Studies of the "activitystat" hypothesis Public Deposited

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  • March 22, 2019
  • Baggett, Christopher David
    • Affiliation: Gillings School of Global Public Health, Department of Epidemiology
  • This dissertation explored the potential existence of an "activitystat:" a biologically controlled regulatory mechanism for physical activity. This was accomplished through two studies of participants in the Trial of Activity for Adolescent Girls (TAAG). The first study examined the tracking of physical activity over a two-year time period. In the second study we investigated the associations between physical activity and inactivity. It has been suggested that tracking, or stability, of physical activity levels over time is indication that an "activitystat" exists. That is, despite changes in social and environmental influences on physical activity over time, an individual's relative rank of physical activity within a group remains consistent. TAAG provided a unique opportunity to examine tracking since it included both an objective and subjective measure of inactivity and physical activity. In 951 participants who were measured in 6th grade and two years later in 8th grade, tracking of inactivity, moderate-to-vigorous physical activity, and vigorous physical activity was fair-to-moderate. Objectively measured tracking tended to be higher than that from self-reported inactivity and physical activity. These results cast some doubt on the "activitystat" hypothesis as they suggest that physical activity and inactivity habits are dynamic for most girls during early adolescence. The "activitystat" hypothesis also posits that increases in moderate-to-vigorous physical activity are accompanied by a compensatory reduction in light physical activity and an increase in inactivity in order to maintain a consistent total physical activity level from day to day. In 6,916 8th grade TAAG participants we found no associations over 6 days of measurement between physical activity and inactivity that would suggest compensatory changes occur that would result in the maintenance of total physical activity levels. As girls increased their inactivity total physical activity decreased, as moderate-to-vigorous physical activity increased inactivity decreased, and as moderate-to-vigorous physical activity increased light physical activity increased. This dissertation failed to find support for the "activitystat" hypothesis. These findings may indicate that well-designed physical activity interventions for adolescent girls should be able to produce positive results through either increasing physical activity or decreasing inactivity.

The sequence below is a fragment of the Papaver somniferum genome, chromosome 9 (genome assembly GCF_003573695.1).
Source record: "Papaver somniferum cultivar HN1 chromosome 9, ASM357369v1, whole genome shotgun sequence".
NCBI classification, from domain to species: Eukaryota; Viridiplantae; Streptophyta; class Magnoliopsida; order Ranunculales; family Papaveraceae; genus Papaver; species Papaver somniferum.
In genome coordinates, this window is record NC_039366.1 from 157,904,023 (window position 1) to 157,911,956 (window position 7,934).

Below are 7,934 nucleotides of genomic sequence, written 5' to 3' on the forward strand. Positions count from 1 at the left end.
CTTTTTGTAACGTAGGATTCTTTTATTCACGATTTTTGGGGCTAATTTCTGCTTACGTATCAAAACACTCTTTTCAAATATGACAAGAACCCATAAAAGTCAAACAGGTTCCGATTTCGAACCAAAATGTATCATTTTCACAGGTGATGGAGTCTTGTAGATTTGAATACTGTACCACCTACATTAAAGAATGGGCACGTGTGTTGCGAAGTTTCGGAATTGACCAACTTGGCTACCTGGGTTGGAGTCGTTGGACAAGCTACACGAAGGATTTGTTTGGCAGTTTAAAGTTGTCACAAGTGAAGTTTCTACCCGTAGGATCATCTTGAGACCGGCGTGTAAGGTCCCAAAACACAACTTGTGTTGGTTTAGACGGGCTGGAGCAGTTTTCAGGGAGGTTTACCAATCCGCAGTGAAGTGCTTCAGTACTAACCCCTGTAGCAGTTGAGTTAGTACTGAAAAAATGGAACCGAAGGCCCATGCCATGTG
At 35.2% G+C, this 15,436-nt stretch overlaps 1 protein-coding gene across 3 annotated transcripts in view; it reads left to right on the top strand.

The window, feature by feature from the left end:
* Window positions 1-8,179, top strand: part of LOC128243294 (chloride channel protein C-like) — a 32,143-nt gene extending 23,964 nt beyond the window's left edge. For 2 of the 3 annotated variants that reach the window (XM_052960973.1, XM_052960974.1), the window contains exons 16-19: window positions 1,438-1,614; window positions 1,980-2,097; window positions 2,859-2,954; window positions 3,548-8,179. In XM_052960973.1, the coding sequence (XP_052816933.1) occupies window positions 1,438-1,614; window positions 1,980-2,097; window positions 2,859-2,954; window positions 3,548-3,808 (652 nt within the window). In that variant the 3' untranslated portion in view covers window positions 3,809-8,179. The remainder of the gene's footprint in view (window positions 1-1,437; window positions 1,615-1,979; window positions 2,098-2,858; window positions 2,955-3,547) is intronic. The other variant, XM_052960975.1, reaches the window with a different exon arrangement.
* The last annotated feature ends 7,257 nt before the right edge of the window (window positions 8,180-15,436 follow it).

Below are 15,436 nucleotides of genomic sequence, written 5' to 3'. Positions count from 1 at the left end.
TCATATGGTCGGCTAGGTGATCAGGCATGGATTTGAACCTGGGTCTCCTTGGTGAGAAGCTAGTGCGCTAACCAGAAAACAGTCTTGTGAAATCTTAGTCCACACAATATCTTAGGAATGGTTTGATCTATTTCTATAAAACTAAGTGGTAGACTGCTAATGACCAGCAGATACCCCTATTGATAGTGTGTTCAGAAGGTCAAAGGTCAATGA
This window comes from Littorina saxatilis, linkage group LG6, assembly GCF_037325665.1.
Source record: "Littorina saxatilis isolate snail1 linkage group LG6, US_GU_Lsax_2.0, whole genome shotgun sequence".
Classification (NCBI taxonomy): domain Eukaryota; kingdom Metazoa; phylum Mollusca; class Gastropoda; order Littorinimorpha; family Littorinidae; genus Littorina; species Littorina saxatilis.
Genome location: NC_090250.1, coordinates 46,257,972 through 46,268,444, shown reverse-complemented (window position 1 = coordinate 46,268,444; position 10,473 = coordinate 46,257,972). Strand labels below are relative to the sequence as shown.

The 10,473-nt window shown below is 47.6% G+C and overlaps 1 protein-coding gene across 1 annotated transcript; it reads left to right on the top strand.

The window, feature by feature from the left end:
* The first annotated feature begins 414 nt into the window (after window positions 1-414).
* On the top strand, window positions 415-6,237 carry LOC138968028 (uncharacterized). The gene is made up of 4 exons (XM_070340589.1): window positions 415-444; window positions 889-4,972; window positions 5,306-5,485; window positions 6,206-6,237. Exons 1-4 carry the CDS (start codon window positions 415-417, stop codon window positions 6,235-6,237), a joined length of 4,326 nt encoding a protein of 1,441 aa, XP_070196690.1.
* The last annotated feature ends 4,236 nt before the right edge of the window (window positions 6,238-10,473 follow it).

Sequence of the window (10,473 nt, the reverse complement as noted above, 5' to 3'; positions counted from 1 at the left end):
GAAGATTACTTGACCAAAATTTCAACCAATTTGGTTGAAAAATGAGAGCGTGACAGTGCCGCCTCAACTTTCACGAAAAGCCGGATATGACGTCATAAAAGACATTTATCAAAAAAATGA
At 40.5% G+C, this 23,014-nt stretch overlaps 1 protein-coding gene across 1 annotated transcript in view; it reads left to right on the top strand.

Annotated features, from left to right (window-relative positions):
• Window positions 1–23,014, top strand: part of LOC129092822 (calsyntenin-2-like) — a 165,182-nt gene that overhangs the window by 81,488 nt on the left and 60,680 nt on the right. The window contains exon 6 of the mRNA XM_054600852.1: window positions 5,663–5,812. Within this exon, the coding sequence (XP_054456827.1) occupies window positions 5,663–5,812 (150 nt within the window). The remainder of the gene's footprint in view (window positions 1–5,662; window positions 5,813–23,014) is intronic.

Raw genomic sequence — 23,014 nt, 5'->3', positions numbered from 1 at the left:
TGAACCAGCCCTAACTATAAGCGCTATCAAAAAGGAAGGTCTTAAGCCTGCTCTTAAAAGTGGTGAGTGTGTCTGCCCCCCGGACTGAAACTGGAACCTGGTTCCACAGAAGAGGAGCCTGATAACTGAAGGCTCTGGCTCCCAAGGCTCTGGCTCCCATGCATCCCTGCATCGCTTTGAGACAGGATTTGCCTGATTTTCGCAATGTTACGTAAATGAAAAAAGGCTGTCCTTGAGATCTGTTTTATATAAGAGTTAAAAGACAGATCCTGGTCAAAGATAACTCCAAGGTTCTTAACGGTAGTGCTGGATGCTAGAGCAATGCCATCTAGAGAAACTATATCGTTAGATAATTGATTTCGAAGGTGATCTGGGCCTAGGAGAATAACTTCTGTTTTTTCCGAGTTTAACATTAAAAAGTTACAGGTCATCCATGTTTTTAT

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  • In Copyright
  • Stevens, June Sheppa
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  • University of North Carolina at Chapel Hill
  • Open access

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